The historical notoriety of this brilliant drummer, magnificent when teamed with any sort of individualistic pianist, was no doubt hampered by more than the usual number of variations on the manner in which his name was presented in credits. Considering that a single such instance can cause pandemonium in a discography as well as in the mind of a hard bop buff, considering that there might be a difference between those two things, it is obvious why the realm of fandom sticks with easy to remember, unaltered names such as Max Roach rather than dealing with an individual who presents a list of options including Granville Hogan, Wilbert Hogan, G.T. Hogan, W.T. Hogan, and Wilbert G.T. Hogan.
Hogan, hero to many bandleaders from the hard bop scene of the '50s and '60s, was featured on more than 50 albums recorded between the start of the former decade and the early '90s. In his final years he suffered from emphysema. He hailed from the Texas gulf coast and in his backbeat personified the kind of rhythmic approach which might cause the previously mentioned hard bop buff to shout out "Sounds like a Texas drummer!" when a Hogan side is spinning. This made him more than simply suitable in funky jazz and soul-jazz rhythm sections; he also backed Ray Charles during a typically jazz-cat-heavy period in the Charles band, Julian Priester heading up the trombone section.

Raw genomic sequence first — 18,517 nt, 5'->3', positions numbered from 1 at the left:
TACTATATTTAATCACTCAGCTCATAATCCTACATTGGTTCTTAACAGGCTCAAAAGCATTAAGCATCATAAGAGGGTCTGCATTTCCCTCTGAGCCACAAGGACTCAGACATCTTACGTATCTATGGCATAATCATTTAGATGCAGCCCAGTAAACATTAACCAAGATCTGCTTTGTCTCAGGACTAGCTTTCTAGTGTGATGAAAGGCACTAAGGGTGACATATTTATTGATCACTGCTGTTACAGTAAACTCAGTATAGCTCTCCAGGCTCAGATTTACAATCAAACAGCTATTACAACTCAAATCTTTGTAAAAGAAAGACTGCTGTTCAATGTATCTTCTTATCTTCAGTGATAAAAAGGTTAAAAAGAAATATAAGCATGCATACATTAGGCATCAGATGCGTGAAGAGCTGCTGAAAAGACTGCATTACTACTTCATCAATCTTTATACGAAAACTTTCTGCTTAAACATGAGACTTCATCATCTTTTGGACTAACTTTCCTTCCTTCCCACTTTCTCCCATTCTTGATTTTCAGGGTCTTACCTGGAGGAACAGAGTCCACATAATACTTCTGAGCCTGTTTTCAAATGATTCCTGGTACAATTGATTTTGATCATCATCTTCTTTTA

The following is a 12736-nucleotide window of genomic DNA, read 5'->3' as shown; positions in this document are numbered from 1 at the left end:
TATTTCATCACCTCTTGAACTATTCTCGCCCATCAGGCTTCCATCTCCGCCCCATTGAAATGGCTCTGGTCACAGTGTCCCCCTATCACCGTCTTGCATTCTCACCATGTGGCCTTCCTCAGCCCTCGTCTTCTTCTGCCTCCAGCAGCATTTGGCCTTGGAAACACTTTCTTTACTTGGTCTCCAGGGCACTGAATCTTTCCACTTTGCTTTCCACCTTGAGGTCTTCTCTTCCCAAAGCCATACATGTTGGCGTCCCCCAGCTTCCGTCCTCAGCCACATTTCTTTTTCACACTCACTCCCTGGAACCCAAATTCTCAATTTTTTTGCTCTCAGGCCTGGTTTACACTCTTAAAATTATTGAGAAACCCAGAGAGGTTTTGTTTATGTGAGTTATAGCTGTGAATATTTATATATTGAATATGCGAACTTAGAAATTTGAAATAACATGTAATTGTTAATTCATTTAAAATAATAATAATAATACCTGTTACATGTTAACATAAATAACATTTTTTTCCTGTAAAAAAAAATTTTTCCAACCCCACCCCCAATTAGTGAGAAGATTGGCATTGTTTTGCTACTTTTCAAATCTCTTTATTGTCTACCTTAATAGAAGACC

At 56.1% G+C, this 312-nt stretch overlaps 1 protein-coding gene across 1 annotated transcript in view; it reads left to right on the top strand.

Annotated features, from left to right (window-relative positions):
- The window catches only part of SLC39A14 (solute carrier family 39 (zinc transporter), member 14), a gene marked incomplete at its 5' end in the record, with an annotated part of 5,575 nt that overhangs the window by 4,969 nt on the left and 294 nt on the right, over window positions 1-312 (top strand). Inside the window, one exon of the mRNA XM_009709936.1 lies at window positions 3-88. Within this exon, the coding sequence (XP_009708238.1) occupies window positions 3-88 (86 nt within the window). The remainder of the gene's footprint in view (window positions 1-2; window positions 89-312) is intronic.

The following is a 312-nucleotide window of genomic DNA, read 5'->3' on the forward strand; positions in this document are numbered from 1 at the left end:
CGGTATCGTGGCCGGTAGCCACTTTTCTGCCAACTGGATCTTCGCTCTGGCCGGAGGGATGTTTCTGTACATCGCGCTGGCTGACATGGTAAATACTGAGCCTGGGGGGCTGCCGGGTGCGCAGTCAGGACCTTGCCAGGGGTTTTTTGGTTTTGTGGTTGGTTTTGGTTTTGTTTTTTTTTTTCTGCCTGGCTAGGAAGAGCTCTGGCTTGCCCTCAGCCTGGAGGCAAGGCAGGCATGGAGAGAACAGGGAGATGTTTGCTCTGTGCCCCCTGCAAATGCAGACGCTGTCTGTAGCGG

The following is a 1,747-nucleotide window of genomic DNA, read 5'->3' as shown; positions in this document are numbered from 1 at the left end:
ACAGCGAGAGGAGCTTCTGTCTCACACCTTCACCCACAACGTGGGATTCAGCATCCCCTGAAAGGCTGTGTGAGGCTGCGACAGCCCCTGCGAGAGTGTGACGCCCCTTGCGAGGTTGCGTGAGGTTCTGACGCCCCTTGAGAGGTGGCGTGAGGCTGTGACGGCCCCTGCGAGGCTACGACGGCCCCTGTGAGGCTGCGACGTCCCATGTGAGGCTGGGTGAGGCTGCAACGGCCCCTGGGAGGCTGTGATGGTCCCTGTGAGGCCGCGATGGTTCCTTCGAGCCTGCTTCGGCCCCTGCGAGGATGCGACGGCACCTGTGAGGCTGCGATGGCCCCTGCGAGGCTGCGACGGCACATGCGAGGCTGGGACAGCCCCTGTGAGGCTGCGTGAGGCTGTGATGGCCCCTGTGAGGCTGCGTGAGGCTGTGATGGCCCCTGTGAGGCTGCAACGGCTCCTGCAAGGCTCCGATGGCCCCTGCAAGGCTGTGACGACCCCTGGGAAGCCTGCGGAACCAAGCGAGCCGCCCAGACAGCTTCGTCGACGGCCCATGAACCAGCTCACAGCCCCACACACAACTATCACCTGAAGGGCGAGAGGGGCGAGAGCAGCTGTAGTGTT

The drummer's career is also full of instances when he reacted skillfully to progressive concepts of syncopation that were not dripping with fatback, gumbo, or Texas barbecue sauce. After arriving in the Big Apple he became associated with Randy Weston, who delved into African rhythms. Hogan's performed and recorded some classic albums with the terrific Elmo Hope and was also associated with the great if insane bebop maestro Bud Powell during that pianist's Parisian sojourn in the late '50s.